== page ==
Iranian president Mahmoud Ahmadinejad’s appearance at the U.N. this week is yet another painful reminder of the West’s unwillingness to confront an evil that is determined to destroy us.
For the better part of six years, the man has used his office to incite genocide against Israel, a U.N. member state and, more importantly, one of America’s closest allies. His government’s elite terrorist arm — the IRGC’s Qods Force — as well as its proxy, Lebanese Hezbollah, have been helping kill American soldiers in Afghanistan and Iraq for nearly ten years. Iran has maintained a longstanding alliance with al-Qaeda against the United States, including facilitating the transit of several 9/11 hijackers and providing an ongoing base of operations for many of the group’s senior leaders. If all that weren’t enough, Iran stands in flagrant violation of multiple Security Council resolutions pertaining to its nuclear program, while moving ever closer to acquiring the world’s most dangerous weapons.
The fact that two American hikers unjustly imprisoned in Iran since 2009 will finally be released for a million dollar ransom only underscores the regime’s criminal nature. Hostage-taking is a national policy. That the world’s foremost state sponsor of terrorism is capable of abducting innocent U.S. citizens with seeming impunity marks a dangerous turn, indeed. That it can do so and still have its president — a raving anti-Semite who openly yearns for America’s destruction — welcomed on U.S. soil, treated like a legitimate world leader, and granted a global audience is nothing less than a travesty.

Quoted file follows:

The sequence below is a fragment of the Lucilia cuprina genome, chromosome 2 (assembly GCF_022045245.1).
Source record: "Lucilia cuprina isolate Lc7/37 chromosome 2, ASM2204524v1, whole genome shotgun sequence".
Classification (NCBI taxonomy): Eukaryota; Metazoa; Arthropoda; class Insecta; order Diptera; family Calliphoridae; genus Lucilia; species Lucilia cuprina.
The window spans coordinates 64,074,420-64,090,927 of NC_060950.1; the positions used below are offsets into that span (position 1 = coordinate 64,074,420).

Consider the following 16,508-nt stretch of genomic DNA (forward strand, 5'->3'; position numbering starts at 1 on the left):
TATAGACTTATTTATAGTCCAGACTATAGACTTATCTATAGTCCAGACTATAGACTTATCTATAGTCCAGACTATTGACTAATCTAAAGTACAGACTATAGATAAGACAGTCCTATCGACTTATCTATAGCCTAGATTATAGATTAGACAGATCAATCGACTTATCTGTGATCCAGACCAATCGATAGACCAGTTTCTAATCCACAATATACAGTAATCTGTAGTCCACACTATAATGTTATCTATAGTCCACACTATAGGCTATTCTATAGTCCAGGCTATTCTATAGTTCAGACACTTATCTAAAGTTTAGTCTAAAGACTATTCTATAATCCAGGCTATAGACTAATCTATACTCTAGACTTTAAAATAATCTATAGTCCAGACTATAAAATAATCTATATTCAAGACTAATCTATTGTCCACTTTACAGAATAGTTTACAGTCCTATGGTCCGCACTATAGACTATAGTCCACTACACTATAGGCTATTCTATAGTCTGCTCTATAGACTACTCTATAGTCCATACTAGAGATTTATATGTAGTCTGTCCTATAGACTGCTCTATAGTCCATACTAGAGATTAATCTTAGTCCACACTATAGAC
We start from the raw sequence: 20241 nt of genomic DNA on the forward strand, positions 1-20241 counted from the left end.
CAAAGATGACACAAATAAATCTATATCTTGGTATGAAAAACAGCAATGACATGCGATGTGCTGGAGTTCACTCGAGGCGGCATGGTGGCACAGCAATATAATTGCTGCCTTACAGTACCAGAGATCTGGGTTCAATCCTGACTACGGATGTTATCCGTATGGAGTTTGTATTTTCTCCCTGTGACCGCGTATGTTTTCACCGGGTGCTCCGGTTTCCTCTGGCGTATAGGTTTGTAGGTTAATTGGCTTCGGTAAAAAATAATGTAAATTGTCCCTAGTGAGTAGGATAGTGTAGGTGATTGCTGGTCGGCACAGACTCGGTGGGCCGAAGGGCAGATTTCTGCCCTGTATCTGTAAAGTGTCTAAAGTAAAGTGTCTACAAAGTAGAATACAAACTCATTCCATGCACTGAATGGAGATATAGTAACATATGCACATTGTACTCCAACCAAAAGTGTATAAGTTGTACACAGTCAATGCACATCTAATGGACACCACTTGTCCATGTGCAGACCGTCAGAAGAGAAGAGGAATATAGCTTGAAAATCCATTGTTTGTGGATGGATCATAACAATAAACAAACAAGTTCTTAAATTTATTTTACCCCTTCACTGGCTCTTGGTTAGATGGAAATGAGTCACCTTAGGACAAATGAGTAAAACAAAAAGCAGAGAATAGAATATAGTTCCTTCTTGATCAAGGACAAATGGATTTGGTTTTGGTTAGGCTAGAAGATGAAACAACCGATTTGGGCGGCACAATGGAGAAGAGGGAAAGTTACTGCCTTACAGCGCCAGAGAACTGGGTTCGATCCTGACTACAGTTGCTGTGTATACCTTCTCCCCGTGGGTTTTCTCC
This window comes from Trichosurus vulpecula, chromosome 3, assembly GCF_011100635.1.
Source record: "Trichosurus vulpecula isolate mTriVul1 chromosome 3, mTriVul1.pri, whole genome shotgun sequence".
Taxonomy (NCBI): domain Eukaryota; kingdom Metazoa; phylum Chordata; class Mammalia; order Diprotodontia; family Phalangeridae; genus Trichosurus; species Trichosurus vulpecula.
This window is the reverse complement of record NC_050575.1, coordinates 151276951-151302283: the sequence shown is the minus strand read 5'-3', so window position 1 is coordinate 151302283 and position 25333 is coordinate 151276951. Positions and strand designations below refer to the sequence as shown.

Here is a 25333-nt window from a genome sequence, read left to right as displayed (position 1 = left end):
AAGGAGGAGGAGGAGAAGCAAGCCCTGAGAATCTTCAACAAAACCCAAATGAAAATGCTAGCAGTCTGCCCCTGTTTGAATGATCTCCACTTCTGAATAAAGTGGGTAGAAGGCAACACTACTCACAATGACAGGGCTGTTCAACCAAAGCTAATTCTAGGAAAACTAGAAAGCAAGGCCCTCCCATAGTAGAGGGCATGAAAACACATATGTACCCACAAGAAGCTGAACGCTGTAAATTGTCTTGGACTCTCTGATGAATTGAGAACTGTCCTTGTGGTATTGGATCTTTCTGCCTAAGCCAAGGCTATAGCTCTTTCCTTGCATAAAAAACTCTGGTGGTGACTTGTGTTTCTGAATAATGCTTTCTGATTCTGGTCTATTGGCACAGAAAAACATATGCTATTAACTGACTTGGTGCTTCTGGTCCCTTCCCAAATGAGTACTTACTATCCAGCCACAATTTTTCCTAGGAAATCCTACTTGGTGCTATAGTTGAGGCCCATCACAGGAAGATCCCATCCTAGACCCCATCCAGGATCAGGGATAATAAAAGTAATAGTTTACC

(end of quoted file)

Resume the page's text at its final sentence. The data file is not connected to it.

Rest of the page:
The hour is late, but there remains much that America and its allies can do to address the Iranian threat. Tightening sanctions wherever possible to squeeze its oil revenues. Maintaining a robust U.S. troop presence in Iraq. Doing everything possible to help Syrian protesters bring down the Assad regime. Launching a crash program to assist freedom-loving Iranians the same way we supported Solidarity in Poland. And openly preparing to exercise all options necessary to eliminate the key nodes of Iran’s nuclear program should non-military means ultimately fail.
— John Hannah, a senior fellow at the Foundation for Defense of Democracies, formerly served as national security advisor to Vice President Dick Cheney.
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